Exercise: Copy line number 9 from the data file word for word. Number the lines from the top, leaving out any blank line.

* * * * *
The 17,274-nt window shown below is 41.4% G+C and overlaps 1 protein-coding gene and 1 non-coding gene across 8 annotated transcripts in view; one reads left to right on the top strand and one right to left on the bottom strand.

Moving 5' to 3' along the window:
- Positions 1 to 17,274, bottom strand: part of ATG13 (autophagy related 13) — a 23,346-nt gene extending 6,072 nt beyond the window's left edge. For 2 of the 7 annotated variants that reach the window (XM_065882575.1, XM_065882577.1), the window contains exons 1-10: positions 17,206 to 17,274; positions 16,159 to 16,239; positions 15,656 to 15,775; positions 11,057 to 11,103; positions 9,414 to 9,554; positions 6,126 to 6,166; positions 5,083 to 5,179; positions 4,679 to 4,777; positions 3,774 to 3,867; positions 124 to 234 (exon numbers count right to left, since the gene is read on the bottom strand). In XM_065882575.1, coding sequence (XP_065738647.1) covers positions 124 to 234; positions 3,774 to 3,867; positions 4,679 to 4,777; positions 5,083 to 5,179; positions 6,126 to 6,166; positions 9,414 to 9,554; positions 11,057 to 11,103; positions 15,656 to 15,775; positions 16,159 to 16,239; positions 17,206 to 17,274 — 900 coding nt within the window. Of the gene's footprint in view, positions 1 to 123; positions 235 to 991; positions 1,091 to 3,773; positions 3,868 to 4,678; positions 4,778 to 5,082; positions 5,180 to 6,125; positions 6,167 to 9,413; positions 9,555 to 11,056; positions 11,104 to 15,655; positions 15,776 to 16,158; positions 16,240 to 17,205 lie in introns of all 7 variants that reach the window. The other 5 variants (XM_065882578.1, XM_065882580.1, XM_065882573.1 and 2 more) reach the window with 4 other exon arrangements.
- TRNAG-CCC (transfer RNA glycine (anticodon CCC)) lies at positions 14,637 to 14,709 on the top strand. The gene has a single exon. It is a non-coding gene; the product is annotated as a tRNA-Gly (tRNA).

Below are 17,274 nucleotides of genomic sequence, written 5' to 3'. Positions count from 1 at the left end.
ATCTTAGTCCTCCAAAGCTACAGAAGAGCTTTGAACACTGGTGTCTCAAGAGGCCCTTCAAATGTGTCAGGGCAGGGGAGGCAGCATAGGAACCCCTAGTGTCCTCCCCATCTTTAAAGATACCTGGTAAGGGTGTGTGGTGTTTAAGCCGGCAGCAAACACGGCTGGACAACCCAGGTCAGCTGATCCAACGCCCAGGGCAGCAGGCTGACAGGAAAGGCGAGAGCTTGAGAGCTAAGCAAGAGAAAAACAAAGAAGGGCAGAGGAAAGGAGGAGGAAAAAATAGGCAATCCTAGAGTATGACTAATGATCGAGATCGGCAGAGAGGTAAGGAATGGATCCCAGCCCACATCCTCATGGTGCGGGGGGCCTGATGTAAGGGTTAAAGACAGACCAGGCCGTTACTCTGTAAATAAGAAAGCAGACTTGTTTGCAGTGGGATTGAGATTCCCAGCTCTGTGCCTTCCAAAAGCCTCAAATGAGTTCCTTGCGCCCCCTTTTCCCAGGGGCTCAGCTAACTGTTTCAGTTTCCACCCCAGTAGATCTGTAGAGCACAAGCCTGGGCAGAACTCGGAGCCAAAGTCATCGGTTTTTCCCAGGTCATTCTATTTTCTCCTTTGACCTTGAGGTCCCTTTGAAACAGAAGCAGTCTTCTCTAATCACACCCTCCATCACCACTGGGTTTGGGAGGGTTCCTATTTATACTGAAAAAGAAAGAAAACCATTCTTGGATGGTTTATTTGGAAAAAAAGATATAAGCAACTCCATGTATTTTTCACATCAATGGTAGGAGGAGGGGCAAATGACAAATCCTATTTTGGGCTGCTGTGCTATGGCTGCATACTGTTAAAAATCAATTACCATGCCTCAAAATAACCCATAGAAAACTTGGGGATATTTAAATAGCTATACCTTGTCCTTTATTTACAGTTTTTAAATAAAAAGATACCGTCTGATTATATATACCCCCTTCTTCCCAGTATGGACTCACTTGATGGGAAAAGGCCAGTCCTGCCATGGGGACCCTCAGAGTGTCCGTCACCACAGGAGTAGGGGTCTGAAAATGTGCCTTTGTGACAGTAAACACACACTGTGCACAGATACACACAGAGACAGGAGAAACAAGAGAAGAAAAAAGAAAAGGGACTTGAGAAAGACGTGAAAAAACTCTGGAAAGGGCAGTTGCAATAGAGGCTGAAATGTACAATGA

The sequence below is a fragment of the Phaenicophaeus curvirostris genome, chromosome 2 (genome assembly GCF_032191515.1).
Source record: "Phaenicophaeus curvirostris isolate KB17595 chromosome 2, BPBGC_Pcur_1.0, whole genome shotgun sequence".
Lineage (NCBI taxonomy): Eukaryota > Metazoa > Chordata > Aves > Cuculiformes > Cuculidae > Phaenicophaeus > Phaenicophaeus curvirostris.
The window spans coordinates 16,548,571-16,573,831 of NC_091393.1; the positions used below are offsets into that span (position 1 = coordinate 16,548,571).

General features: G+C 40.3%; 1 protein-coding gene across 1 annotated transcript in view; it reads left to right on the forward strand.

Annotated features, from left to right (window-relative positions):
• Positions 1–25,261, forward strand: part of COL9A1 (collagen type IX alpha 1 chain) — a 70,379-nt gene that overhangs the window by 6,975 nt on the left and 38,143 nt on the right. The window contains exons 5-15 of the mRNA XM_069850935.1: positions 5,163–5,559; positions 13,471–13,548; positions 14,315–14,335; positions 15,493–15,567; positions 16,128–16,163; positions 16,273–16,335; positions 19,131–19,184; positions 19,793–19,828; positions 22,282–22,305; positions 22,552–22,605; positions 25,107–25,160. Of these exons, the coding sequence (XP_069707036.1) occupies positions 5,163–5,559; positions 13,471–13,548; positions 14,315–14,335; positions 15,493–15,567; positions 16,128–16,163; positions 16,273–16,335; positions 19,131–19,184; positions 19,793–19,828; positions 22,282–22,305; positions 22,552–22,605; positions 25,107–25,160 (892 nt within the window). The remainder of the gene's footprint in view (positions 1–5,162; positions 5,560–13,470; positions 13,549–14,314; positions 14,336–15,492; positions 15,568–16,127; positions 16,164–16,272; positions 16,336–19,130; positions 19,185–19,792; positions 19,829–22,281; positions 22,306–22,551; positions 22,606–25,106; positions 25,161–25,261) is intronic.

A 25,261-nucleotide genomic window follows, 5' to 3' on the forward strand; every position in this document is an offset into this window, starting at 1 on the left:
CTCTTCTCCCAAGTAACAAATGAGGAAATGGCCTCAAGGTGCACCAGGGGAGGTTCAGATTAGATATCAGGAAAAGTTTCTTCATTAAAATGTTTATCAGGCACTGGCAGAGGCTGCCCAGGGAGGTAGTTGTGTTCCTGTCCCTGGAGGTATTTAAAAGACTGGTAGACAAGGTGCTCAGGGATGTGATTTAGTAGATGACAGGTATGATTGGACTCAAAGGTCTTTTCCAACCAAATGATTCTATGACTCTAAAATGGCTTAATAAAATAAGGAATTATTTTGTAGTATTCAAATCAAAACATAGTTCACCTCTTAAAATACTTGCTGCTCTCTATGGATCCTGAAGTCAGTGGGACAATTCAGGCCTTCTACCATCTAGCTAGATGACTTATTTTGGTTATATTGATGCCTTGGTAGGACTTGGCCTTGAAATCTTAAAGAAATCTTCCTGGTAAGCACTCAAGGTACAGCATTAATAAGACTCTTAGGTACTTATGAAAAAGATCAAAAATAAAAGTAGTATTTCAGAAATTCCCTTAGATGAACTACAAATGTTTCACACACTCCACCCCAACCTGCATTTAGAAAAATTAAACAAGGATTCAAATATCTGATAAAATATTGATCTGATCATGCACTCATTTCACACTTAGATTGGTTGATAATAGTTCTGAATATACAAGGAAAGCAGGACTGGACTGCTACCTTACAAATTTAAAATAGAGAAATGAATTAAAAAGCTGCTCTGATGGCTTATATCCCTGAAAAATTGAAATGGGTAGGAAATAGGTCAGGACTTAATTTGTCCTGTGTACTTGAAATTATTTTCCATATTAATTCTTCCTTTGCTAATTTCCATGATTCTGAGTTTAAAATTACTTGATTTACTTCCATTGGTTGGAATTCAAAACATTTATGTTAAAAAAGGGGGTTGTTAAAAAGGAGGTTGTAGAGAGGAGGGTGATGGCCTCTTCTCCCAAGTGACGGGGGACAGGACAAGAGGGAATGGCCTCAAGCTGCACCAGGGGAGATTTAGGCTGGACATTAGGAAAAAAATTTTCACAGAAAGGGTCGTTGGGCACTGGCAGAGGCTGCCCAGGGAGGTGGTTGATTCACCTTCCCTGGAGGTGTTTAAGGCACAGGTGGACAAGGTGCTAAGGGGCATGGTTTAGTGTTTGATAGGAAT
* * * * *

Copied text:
Lineage (NCBI taxonomy): Eukaryota > Metazoa > Chordata > Aves > Cuculiformes > Cuculidae > Phaenicophaeus > Phaenicophaeus curvirostris.